Conflicted Advice Wins, Consumers Lose

Jonathan Rochford

Narrow Road Capital

This week the Federal Government released the draft regulations and an explanatory statement for its plan to ban commissions on LIC/LIT fees. The Federal Government did a poor job on the consultation process for these changes and has failed to answer basic questions on why commissions on some listed securities are banned whilst others are still allowed. The explanatory statement exposes the flawed logic in this process. I’ve copied several sections from the statement below in italics with my comments thereafter.

Stamping fees create a conflict of interest as licensees or their representatives receive greater remuneration if they recommend that their clients make an investment. This potentially incentivises financial service licensees and representatives to recommend a product without appropriate regard to the features and characteristics of the product or the client’s best interests.

I completely agree with this statement. It would be blatantly hypocritical to make this statement and continue to allow the rorts with debt, hybrid, REIT and equity securities to continue.

The Regulations amend the Corporations Regulations 2001 to remove the exemption from the prohibition on paying and receiving conflicted remuneration for stamping fees paid in respect of listed investment companies and listed investment trusts. The exemption is retained for real estate investment trusts and infrastructure entities.

There is no explanation why a fund of debt or equities is substantially different from a fund of property or infrastructure. Could it be that there isn’t a meaningful difference between these apart from having different groups lobbying for their respective interests?

The purpose of the Corporations Amendment (Stamping Fee Exemption) Regulations 2020 (the Regulations) is to prohibit the payment or receipt of stamping fees paid in respect of listed investment companies or listed investment trusts. This removes the incentive for financial services licensees or their representatives to mis-sell products to retail clients in order to increase their remuneration, resulting in poor consumer outcomes.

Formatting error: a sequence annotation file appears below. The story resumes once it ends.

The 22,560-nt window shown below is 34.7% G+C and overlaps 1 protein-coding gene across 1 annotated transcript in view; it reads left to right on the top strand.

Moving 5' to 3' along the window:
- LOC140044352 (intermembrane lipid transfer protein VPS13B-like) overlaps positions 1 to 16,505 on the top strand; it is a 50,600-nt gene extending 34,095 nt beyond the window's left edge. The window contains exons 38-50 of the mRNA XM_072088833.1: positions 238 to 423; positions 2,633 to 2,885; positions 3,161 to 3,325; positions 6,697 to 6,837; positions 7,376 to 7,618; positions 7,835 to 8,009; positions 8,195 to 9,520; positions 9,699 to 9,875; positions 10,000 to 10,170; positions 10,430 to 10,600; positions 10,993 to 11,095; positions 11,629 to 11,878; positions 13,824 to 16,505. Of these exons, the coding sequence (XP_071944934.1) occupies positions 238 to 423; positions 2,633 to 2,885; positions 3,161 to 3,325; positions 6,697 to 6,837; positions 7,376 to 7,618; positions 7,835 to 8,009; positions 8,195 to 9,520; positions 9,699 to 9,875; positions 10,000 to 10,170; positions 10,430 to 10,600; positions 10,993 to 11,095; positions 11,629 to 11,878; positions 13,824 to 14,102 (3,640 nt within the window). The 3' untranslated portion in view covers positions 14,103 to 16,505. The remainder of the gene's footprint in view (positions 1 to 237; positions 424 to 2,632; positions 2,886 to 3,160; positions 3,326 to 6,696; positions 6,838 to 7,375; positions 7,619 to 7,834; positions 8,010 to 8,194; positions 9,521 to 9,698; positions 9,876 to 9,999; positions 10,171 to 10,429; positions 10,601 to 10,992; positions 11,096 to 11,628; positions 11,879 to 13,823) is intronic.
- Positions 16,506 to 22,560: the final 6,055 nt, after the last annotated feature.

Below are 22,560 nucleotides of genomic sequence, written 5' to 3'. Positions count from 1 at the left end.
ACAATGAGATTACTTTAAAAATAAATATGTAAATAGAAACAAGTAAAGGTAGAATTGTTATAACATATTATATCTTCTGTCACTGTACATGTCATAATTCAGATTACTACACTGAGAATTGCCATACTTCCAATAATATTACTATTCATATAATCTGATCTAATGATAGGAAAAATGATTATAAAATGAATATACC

How is the incentive for mis-selling products being removed when commissions remains in place for debt, hybrid, REIT and equity securities?

It will be interesting to see how the opposition and the cross bench senators view this legislation. Will they look out for the best interests of consumers rather than a small group of vested interests that wants the gravy train of commissions to continue? 

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This article has been prepared for educational purposes and is in no way meant to be a substitute for professional and tailored financial advice. It contains information derived and sourced from a broad list of third parties and has been prepared on the basis that this third party information is accurate. This article expresses the views of the author at a point in time, and such views may change in the future with no obligation on Narrow Road Capital or the author to publicly update these views. Narrow Road Capital advises on and invests in a wide range of securities, including securities linked to the performance of various companies and financial institutions.

Portfolio Manager
Narrow Road Capital

Narrow Road Capital is a credit manager with a track record of higher returns and lower fees on Australian credit investments. Clients include institutions, not for profits and family offices.

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